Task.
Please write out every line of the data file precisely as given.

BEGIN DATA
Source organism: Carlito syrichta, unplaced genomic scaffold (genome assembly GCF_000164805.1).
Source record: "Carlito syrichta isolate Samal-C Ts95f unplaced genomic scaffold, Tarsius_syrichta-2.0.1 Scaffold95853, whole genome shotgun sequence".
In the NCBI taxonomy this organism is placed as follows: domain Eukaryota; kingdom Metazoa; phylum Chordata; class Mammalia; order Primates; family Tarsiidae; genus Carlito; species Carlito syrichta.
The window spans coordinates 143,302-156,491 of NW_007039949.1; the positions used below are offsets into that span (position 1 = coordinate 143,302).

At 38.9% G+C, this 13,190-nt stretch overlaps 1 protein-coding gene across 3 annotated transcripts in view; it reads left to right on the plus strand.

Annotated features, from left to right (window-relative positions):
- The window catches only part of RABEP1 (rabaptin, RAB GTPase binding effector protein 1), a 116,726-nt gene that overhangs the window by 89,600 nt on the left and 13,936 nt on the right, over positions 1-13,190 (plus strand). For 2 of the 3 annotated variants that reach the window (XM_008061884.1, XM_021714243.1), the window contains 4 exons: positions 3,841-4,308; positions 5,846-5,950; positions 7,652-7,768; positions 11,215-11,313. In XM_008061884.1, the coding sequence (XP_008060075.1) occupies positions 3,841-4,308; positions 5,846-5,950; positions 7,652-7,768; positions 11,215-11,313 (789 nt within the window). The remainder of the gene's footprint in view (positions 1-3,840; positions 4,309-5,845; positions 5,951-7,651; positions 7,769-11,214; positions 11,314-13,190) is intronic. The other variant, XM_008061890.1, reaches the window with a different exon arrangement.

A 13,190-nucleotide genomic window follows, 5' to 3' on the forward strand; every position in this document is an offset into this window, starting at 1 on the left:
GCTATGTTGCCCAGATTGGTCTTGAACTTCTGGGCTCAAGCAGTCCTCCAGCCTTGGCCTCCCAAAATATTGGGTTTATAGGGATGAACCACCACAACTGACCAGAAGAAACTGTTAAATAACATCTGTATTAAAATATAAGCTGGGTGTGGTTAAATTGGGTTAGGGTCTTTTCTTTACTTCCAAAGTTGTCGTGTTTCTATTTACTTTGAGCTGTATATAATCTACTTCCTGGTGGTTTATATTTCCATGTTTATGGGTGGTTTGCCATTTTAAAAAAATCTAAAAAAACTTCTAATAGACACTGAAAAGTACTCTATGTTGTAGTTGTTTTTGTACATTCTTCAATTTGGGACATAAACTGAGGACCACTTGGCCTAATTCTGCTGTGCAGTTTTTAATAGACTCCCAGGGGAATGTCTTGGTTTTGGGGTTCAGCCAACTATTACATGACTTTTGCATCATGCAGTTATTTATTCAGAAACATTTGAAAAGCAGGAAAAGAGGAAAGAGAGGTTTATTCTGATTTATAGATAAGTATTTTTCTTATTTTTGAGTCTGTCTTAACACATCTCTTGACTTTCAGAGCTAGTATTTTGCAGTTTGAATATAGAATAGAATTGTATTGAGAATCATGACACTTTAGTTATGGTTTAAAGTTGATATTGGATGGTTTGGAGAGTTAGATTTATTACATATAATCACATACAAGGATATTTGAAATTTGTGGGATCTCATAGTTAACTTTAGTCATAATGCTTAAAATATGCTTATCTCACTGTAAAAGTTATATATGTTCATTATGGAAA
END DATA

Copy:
Source organism: Carlito syrichta, unplaced genomic scaffold (genome assembly GCF_000164805.1).
Source record: "Carlito syrichta isolate Samal-C Ts95f unplaced genomic scaffold, Tarsius_syrichta-2.0.1 Scaffold95853, whole genome shotgun sequence".
In the NCBI taxonomy this organism is placed as follows: domain Eukaryota; kingdom Metazoa; phylum Chordata; class Mammalia; order Primates; family Tarsiidae; genus Carlito; species Carlito syrichta.
The window spans coordinates 143,302-156,491 of NW_007039949.1; the positions used below are offsets into that span (position 1 = coordinate 143,302).

At 38.9% G+C, this 13,190-nt stretch overlaps 1 protein-coding gene across 3 annotated transcripts in view; it reads left to right on the plus strand.

Annotated features, from left to right (window-relative positions):
- The window catches only part of RABEP1 (rabaptin, RAB GTPase binding effector protein 1), a 116,726-nt gene that overhangs the window by 89,600 nt on the left and 13,936 nt on the right, over positions 1-13,190 (plus strand). For 2 of the 3 annotated variants that reach the window (XM_008061884.1, XM_021714243.1), the window contains 4 exons: positions 3,841-4,308; positions 5,846-5,950; positions 7,652-7,768; positions 11,215-11,313. In XM_008061884.1, the coding sequence (XP_008060075.1) occupies positions 3,841-4,308; positions 5,846-5,950; positions 7,652-7,768; positions 11,215-11,313 (789 nt within the window). The remainder of the gene's footprint in view (positions 1-3,840; positions 4,309-5,845; positions 5,951-7,651; positions 7,769-11,214; positions 11,314-13,190) is intronic. The other variant, XM_008061890.1, reaches the window with a different exon arrangement.

A 13,190-nucleotide genomic window follows, 5' to 3' on the forward strand; every position in this document is an offset into this window, starting at 1 on the left:
GCTATGTTGCCCAGATTGGTCTTGAACTTCTGGGCTCAAGCAGTCCTCCAGCCTTGGCCTCCCAAAATATTGGGTTTATAGGGATGAACCACCACAACTGACCAGAAGAAACTGTTAAATAACATCTGTATTAAAATATAAGCTGGGTGTGGTTAAATTGGGTTAGGGTCTTTTCTTTACTTCCAAAGTTGTCGTGTTTCTATTTACTTTGAGCTGTATATAATCTACTTCCTGGTGGTTTATATTTCCATGTTTATGGGTGGTTTGCCATTTTAAAAAAATCTAAAAAAACTTCTAATAGACACTGAAAAGTACTCTATGTTGTAGTTGTTTTTGTACATTCTTCAATTTGGGACATAAACTGAGGACCACTTGGCCTAATTCTGCTGTGCAGTTTTTAATAGACTCCCAGGGGAATGTCTTGGTTTTGGGGTTCAGCCAACTATTACATGACTTTTGCATCATGCAGTTATTTATTCAGAAACATTTGAAAAGCAGGAAAAGAGGAAAGAGAGGTTTATTCTGATTTATAGATAAGTATTTTTCTTATTTTTGAGTCTGTCTTAACACATCTCTTGACTTTCAGAGCTAGTATTTTGCAGTTTGAATATAGAATAGAATTGTATTGAGAATCATGACACTTTAGTTATGGTTTAAAGTTGATATTGGATGGTTTGGAGAGTTAGATTTATTACATATAATCACATACAAGGATATTTGAAATTTGTGGGATCTCATAGTTAACTTTAGTCATAATGCTTAAAATATGCTTATCTCACTGTAAAAGTTATATATGTTCATTATGGAAA